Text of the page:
EPA officially withdraws WOTUS rule
WASHINGTON D.C. — The Environmental Protection Agency and the Army Corps of Engineers have filed an official proposal to withdraw the 2015 Waters of the U.S. Rule due to the concerns of rural America. EPA now begins a replacement rulemaking process re-evaluating the definition of WOTUS in the Clean Water Act and gathering input from stakeholders.
"When the Clean Water and Clean Air Act were passed in the 1970s, there was a belief that the states should be an active partner in making sure that we have clear objectives in air and water and working together to achieve those good outcomes," says Scott Pruitt, Administrator of the EPA. "But there was also this attitude that says we can grow jobs, grow our economy and protect our environment." Pruitt says that is the same approach they are using today and serves as the basis for pulling WOTUS.
The WOTUS Rule was highly controversial and largely opposed by the agricultural community. It would have greatly expanded the EPA's federal jurisdiction and scope of waterbodies that are subject to Clean Water Act requirements. It also targeted the Prairie Pothole Region.
Farm groups are hailing the announcement, saying the administration is injecting some much-needed common sense into the nation's environmental policies.
"The signal from the administration clearly is that they understand that the rule is not practical, it is not helpful and they need to not enforce it," says Daren Coppock, CEO of the Agricultural Retailers Association.
Farmers are relieved as they feared that creeks, streams, ditches or even potholes on their farm would be subject to the rule, and they could face penalties if they were not in compliance.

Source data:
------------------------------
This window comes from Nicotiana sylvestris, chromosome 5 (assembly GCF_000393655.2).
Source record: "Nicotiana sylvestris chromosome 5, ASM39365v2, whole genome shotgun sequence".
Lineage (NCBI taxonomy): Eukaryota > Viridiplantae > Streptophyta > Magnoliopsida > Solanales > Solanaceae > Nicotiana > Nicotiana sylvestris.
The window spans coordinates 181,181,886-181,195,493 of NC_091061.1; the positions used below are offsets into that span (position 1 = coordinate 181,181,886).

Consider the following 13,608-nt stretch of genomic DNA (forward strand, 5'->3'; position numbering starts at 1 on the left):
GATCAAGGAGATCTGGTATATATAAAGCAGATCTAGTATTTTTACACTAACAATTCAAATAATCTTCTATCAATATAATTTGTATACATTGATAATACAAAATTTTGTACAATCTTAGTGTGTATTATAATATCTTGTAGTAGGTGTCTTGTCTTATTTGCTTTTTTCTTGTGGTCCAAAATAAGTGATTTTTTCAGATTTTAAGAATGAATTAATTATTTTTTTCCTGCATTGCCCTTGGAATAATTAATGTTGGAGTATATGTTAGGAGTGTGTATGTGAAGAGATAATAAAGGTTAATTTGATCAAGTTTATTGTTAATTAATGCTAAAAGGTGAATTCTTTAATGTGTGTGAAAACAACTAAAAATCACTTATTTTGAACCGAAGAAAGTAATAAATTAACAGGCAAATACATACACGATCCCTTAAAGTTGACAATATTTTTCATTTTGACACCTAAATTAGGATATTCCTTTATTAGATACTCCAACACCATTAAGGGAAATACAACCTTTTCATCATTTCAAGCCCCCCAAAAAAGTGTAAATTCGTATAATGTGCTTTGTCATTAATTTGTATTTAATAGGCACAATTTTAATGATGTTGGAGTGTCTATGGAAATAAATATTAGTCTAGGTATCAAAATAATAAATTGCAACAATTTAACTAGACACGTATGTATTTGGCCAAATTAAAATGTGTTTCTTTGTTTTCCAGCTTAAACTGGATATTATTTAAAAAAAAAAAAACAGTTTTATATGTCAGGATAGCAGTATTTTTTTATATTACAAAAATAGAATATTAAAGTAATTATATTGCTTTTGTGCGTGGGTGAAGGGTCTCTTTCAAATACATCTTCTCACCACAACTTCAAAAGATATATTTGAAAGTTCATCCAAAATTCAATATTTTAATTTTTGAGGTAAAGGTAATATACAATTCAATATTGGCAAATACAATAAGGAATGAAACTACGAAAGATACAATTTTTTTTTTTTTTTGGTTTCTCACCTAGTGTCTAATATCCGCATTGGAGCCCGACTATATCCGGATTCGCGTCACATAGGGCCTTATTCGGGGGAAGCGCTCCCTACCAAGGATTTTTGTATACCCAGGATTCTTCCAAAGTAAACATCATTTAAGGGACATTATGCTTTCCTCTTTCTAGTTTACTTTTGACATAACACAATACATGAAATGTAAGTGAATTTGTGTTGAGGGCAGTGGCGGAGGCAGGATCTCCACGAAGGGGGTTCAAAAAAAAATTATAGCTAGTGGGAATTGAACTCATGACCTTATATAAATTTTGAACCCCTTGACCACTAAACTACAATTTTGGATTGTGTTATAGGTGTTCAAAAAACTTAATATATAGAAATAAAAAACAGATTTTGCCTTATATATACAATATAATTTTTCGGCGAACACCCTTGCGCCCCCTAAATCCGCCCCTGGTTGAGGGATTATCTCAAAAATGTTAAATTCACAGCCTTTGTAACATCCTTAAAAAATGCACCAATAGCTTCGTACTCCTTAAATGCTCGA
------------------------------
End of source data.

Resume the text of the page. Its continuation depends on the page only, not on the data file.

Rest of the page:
Kevin Scott is a Valley Springs, S.D., farmer and serves on the American Soybean Association board.
"We thought it was an overreach by the federal government when it was proposed, and there were a lot of questions about how that would be implemented," he says. In a news release, the ASA stated this is a step towards regulatory certainty for soybean farmers.
Many lawmakers opposed WOTUS due to the government overreach, but also because of the added cost to the agricultural industry.
Rep. Kristi Noem, R-S.D., says there are a slew of regulations implemented during the Obama administration that need to be repealed due to the burden they place on farmers and ranchers, and WOTUS was on the top of the list.
"In agriculture you get the wrong regulation that comes out of the federal government and it changes our way of life," she says. "Waters of the U.S. was that way."
The added cost to agriculture would have been passed down to consumers as well in the form of higher food prices, she says.
South Dakota Senator John Thune applauded the move by EPA and the Corps to initiate the formal process to rescind WOTUS.
"I'm glad EPA Administrator Scott Pruitt and his agency listened to the concerns of rural America and are taking steps to repeal this burdensome rule," Thune says. "WOTUS was just another example of Obama-era government overreach, which places unnecessary burdens on South Dakota's farmers and ranchers."
However, even with EPA rolling back WOTUS, the rule is not dead yet. Colin Woodall, vice president of Government Affairs for the National Cattlemen's Beef Association, says farmers and ranchers need to be reminded there is work to do yet to because the question of who has jurisdiction still remains.
"We're going to have something that comes in to replace it in order to determine what is a navigable water," says Woodall. "We think under this administration, with this Administrator we're going to have a much more productive conversation in order to have a WOTUS replacement that actually works for landowners."
Woodall says NCBA will submit and solicit additional comments from their members to provide to the administration as the rulemaking process continues. Other farm groups are also hopeful they can work with Administrator Pruitt and his team at EPA to build a practical and workable plan to safeguard water quality.